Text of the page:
As I exit the swinging glass doors of the Department of Something-or-other in Chicago’s City Hall, a million not-so-nice phrases pass through my mind. I enjoy them for a moment before asking God to forgive me for having them… and for enjoying them. “We closed at 4:30,” the lady said, and her eyebrows creased toward the center of her face in such a way that for a moment I was honestly embarrassed for expecting service. That is, until I check the clock upon leaving the office with my tail between my legs. 4:31. “You’ve got to be kidding me!” I say aloud. “What the f@*#?” My cheeks grow rosy with anger as I make my way back to the elevator. As I go my body lurches stop-and-go like a first time stick-shift driver. Should I exit in defeat? Or go back and at least give her a piece of my mind? (Like I said, I later repented.) I exited in defeat. The elevator sang out its ding of arrival at the main lobby, and I am suddenly exhausted from the day. Chicago’s City Hall smells stale and dirty, as if the tar of a thousand cigarettes smoked long ago still lingers on the wall. Or like a naughty security guard frequently sneaks one after hours. Alright Chicago, so this is how it’s going to be? I wonder. I’m more discouraged by the fact that I don’t want to enter a new place–a new life–with bitterness than I am with the fact that people are effing jerks. And on that note, my feelings settle into a general place of despair.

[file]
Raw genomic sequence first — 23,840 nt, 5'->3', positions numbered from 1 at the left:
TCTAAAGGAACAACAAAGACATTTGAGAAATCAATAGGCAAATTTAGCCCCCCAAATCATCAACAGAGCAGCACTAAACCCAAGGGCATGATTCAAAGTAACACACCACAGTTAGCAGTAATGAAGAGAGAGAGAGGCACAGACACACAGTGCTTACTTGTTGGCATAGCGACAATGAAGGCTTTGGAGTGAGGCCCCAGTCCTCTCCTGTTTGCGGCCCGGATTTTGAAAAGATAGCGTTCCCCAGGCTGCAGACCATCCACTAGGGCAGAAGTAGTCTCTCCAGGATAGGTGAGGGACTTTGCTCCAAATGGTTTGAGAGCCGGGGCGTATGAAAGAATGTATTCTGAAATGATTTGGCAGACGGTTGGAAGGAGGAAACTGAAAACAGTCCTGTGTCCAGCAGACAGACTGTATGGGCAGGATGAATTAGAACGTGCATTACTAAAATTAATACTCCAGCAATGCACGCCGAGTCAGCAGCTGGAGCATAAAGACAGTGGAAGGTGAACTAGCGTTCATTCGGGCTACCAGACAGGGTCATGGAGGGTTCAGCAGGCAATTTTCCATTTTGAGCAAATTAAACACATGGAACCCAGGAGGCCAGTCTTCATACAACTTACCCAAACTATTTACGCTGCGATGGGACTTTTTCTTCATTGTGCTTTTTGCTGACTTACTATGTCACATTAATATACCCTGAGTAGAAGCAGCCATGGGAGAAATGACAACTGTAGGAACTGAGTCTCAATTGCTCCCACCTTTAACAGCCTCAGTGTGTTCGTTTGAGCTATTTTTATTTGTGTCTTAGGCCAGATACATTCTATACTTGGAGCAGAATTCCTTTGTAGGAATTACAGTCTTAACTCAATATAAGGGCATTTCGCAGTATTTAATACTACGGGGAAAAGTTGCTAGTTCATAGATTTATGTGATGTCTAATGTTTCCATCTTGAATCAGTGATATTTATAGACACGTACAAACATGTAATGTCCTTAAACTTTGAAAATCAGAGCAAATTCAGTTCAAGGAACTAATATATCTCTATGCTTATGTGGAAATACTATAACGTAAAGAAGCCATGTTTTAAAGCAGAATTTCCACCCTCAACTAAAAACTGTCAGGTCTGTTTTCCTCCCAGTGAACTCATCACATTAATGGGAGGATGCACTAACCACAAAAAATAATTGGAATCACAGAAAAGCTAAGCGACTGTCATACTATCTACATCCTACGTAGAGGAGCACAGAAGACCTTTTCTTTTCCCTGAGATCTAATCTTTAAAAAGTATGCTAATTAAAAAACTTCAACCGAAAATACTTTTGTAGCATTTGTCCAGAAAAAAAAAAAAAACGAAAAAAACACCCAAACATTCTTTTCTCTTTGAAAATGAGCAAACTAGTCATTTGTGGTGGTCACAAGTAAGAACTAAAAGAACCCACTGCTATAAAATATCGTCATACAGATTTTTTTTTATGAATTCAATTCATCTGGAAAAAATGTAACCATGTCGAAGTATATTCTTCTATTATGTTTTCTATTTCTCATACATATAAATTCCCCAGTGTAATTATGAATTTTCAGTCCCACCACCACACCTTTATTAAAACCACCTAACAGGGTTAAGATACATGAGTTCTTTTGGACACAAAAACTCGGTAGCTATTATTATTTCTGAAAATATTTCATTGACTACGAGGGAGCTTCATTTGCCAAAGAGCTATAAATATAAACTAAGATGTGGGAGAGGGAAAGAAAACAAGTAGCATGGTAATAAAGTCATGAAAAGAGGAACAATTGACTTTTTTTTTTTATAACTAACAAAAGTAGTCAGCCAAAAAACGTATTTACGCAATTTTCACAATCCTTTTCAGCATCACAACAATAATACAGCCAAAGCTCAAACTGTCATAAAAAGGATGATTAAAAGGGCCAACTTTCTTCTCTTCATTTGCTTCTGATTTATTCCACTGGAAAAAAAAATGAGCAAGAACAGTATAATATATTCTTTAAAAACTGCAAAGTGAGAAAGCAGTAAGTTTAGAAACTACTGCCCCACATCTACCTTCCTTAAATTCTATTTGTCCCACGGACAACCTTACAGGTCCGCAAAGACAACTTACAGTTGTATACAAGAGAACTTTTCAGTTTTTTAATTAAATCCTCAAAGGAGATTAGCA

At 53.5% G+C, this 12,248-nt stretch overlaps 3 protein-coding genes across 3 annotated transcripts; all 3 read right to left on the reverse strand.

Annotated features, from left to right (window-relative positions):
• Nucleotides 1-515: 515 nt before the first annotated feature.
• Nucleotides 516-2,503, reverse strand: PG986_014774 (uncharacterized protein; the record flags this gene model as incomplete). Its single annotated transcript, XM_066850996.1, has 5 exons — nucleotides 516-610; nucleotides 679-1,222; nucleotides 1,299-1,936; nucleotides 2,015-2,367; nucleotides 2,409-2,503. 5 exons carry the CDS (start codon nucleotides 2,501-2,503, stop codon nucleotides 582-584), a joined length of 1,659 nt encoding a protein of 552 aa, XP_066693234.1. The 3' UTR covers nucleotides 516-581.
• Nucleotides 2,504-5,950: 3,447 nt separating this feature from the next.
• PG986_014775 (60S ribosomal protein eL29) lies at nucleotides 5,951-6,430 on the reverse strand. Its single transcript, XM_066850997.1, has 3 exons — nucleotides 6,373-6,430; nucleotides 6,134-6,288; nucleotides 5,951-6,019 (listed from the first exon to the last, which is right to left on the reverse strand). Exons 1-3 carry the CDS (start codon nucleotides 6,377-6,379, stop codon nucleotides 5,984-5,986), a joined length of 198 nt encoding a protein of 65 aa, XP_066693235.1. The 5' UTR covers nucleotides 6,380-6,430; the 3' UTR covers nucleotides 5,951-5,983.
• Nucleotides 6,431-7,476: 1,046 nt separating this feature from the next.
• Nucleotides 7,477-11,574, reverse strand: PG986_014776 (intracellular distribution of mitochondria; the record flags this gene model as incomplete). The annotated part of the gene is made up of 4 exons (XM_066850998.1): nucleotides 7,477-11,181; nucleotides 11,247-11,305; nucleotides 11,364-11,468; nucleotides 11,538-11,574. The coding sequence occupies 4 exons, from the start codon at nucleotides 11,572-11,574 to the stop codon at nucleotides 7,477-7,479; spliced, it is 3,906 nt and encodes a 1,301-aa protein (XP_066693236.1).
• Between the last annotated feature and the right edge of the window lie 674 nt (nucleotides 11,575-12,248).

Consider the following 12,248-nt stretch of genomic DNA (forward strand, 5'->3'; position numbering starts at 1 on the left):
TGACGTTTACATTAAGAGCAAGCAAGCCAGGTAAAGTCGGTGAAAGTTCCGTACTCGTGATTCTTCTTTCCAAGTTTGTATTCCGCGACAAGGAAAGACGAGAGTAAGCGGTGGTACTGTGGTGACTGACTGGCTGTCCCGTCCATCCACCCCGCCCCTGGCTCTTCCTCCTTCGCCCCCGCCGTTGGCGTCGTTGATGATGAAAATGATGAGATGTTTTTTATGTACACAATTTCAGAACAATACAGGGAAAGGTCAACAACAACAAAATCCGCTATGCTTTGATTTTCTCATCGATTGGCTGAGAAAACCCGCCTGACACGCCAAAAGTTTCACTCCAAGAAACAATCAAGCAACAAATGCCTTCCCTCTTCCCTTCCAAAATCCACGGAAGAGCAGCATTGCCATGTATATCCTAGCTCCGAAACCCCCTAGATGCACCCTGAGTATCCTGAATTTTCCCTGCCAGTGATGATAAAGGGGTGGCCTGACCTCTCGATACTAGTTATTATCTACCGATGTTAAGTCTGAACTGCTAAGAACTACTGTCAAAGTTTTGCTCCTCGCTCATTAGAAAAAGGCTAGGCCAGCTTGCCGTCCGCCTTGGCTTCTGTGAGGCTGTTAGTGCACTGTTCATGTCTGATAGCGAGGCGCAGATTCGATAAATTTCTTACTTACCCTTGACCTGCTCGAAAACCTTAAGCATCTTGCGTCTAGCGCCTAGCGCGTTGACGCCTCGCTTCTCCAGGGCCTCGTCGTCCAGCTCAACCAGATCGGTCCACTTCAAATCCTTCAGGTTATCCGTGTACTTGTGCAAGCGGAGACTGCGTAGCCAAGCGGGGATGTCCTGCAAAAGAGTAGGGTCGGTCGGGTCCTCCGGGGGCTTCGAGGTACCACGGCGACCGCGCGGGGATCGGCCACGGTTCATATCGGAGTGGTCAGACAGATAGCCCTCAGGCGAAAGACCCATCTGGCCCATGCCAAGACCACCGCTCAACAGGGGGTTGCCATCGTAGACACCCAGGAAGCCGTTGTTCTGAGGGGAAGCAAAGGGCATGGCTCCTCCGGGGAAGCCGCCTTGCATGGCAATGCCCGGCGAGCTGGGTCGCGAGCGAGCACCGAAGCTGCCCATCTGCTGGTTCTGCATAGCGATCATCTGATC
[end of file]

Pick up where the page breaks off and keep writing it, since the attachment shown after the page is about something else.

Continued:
Outside on the street, I begin to feel like a small town girl in the big city. Taxi’s honk. “The El” shivers. My nerves fray. In the past I’ve found The Windy City to be rejuvenating. But that was when I was a visitor here. Visiting is a lot different from living. Perchance, belonging. The key to a visit is that you get to leave in the end, and so you drink up the difference and celebrate the place for what it is–a noisy city with Midwestern soul. ie. the same people who cut you off on the expressway still smile and hold the door for you on the street. Walking through the streets now feels a lot like if I found out I was named sole guardian of a child I always liked but never thought I’d have to love. You know, in that way. Well guess what? The parents are dead and I’m adopting.
OK. Perhaps that’s a bit dramatic, don’t you think? Just a tad.
But I found myself escaping to a happy place again and again. Like the narrator in Fight Club with the chemical burn on the back of his hand, I kept slipping away to a better place. But there was that jerk Tyler Durden always there to bring me back again, saying, “No. You need to feel this. You need to become numb to this.”